The student group was formed by 32 students approved for the LAPASSION@Manaus, including foreign, Brazilian, and local (Manaus) students. The diversity of students is both a great challenge and a great opportunity. The main characteristics of the student group are 24 students from Brazil, where 19 students from Manaus(IFAM), two students from Maranhao (IFMA), two students from Amapa (IFPA), one student from Para (IFPA). Eight international students: 2 students from Finland (TAMK), two students from Portugal (IPP), four students from Chile (2 from DUOC and two from PUC).

Study area: Advertising, Biological Science, Bio-resource Engineering, Computer Engineering, and Medical Instrumentation, Control and Automation Engineering, Design, Design and Innovation Engineering, Electric Engineering, Environment, Industrial Design, Languages, Logistics, Math, Mechanical Engineering, Media and Arts, Nursing, Pedagogy, Software Engineering, Tourism, and Hospitality. Students at the Bachelors and Postgraduate level. Several students are from a technological institution.

The student group was divided into six teams, with each team having at least two or three foreign or Brazilian students and three or four local students (from Manaus). The teams were composed of students from different areas to ensure the multidisciplinary nature of the project.

Seventeen people formed the LAPASSION@Manaus team: three as a coordination board, two as support, and twelve as a coach (two coaches by student team). One of the coaches was a student who _ participated in the _ first mission’ in LAPASSION@Santiago.

1.2. THE PEDAGOGICAL METHODOLOGY.

The LAPASSION project needed dynamism to develop the student's Soft Skills. Simultaneously, it needed focus to obtain in ten weeks the solutions to challenges presented by partnerships with companies and institutions. The main project's goal was to offer a multidisciplinary activity experience to students, where they worked and developed soft skills through a systemic vision for solving real problems. We used Project Based Learning (PBL) concepts, a pedagogical way to develop Soft Skills, and Design Thinking (DT), a successful method to think and develop innovative solutions in an organized and concrete way.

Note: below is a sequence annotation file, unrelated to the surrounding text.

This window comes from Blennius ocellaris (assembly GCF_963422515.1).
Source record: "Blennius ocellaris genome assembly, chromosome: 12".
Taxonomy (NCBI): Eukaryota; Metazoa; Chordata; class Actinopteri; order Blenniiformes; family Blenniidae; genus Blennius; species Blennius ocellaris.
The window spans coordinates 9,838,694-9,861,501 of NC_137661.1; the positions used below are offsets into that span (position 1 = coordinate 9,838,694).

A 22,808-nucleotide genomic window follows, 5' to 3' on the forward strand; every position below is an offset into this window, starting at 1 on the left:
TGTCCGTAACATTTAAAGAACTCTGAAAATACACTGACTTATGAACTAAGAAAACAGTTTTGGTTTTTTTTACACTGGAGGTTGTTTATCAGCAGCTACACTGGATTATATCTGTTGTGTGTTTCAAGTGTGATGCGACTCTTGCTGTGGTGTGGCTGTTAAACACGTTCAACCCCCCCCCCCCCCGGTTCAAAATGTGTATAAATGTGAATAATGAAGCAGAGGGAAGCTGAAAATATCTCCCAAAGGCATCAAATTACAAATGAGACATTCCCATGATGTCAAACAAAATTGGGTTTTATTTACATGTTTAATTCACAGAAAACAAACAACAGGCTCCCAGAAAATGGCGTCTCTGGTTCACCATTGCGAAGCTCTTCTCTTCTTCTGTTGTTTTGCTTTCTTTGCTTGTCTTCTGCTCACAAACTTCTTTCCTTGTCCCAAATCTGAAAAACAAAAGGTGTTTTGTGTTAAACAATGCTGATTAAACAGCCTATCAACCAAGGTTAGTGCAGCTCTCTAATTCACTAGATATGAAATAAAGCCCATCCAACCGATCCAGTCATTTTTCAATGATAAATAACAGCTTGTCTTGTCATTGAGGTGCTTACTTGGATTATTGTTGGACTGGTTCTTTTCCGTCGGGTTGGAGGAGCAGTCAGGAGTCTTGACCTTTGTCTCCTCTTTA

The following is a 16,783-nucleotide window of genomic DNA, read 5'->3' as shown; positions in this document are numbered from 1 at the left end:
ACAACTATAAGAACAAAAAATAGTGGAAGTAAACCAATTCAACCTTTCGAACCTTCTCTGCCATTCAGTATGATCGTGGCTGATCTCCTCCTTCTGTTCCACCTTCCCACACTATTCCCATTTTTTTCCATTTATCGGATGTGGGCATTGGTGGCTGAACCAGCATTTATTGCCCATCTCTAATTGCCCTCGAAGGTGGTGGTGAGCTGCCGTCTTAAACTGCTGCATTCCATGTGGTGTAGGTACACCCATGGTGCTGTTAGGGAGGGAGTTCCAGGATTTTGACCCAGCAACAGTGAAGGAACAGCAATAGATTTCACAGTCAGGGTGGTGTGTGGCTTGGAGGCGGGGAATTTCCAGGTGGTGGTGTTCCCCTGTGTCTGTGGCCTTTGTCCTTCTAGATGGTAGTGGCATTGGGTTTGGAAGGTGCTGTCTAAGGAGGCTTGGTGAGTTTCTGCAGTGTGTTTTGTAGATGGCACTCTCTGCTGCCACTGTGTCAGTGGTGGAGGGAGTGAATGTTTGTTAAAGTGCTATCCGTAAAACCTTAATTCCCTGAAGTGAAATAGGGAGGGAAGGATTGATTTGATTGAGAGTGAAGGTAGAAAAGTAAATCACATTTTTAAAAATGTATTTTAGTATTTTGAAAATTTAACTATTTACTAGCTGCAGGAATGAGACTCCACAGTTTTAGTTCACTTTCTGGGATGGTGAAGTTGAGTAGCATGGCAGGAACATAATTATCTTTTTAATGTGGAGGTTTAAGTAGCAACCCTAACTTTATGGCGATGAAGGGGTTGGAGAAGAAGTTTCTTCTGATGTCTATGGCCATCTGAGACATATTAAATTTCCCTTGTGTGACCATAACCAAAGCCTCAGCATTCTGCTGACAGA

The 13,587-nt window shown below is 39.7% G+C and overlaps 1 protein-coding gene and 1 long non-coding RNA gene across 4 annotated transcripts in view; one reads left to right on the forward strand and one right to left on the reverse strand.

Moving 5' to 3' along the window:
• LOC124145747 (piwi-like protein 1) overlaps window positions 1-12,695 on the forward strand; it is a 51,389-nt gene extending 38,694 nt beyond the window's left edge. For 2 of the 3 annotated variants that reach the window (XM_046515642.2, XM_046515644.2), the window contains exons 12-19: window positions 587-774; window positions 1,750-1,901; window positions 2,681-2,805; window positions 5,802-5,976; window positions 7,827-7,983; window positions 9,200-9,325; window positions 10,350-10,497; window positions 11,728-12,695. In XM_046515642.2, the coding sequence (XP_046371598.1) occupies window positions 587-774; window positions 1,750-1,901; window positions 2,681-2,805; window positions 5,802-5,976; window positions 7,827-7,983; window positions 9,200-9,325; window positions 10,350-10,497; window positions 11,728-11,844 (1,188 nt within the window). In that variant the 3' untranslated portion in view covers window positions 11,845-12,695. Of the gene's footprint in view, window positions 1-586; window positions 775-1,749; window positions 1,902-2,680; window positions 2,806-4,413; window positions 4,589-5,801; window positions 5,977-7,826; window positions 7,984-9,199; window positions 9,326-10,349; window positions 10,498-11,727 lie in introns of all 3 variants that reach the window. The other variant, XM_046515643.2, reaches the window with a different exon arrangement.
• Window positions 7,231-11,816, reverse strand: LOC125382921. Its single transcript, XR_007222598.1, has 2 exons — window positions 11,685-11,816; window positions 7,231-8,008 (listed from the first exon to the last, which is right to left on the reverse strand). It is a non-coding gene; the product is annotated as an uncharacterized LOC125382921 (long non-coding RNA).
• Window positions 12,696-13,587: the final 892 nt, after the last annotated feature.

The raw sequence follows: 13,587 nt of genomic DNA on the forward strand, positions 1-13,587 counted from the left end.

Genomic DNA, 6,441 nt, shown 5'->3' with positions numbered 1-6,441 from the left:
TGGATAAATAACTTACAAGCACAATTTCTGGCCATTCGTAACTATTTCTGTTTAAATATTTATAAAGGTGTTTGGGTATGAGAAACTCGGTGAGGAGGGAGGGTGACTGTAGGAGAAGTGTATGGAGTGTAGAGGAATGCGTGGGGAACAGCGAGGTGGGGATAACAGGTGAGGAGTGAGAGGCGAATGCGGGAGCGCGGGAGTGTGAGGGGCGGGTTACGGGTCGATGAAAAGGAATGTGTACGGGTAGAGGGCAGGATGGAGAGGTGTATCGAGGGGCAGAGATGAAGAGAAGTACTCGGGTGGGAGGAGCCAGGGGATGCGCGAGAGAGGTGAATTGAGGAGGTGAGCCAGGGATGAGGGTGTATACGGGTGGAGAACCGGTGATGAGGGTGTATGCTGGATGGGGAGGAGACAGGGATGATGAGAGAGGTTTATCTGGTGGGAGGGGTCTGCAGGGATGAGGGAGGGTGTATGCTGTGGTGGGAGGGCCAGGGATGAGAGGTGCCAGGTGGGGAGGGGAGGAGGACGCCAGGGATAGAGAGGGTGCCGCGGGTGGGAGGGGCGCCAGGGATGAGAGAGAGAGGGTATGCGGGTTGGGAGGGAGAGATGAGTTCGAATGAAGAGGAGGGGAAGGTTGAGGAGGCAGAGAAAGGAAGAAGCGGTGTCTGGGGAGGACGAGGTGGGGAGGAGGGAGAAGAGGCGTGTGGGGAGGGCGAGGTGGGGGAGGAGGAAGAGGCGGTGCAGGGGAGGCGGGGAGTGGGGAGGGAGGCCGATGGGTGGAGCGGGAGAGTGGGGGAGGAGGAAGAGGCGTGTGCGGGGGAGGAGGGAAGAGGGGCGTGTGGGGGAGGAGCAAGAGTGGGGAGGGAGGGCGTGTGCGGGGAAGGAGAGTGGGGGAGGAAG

The PBL emerged in 1900 when John Dewey (1859 - 1952) proved that it is possible to “learn by doing” when students are stimulated to think and solve problems through projects and develop themselves physically, emotionally, and intellectually (MASSON et al., 2012). According to Bender (2012), the PBL allows students to work cooperatively to seek solutions to real problems, increasing their involvement in applying their knowledge in meaningful learning. Queiroz-Neto et al. (2015, p. 5) present a proposal of steps for applying the PBL, which we use as steps in LAPASSION@Manaus.

The PBL also defined the concept of mentoring (or coach) used in the project in a student-centered-learning way, considering their acting with autonomy and protagonism in the project. From PBL, we applied the weekly formative evaluations. The groups presented the partial project's evolution and the presentation of the final results, both of them aligned with DT.

Integrated to PBL, The DT assists in structuring the project, organizing the execution of the phase, using research and data analysis techniques to support new ideas with a focus on innovation, and using techniques for testing and validating the results. According to Vianna (et al. 2012), the DT is divided into the ideation, immersion,

LAPASSION Manaus: An innovative educational project for Amazon sustainability

and prototyping steps, generating results that feed the next step and lead to the challenge's solution.

The immersion step aims to delimit and deepen the study of proposed problems and the questions that guide it and define the profile of the target public involved. It is still a step that is divided into preliminary and profound immersion. The preliminary immersion is used to map the target audience's initial needs and determine the scope of the problem and, consequently, the scope of the project. In the immersion, there is a deepening of people involved in the problem and its effects. Therefore, interviews, observations, and conversation circles are techniques used in this step. After that, the data are organized, clustered, and combined in a sub-step called analysis and synthesis that guide the creative process of the ideation step.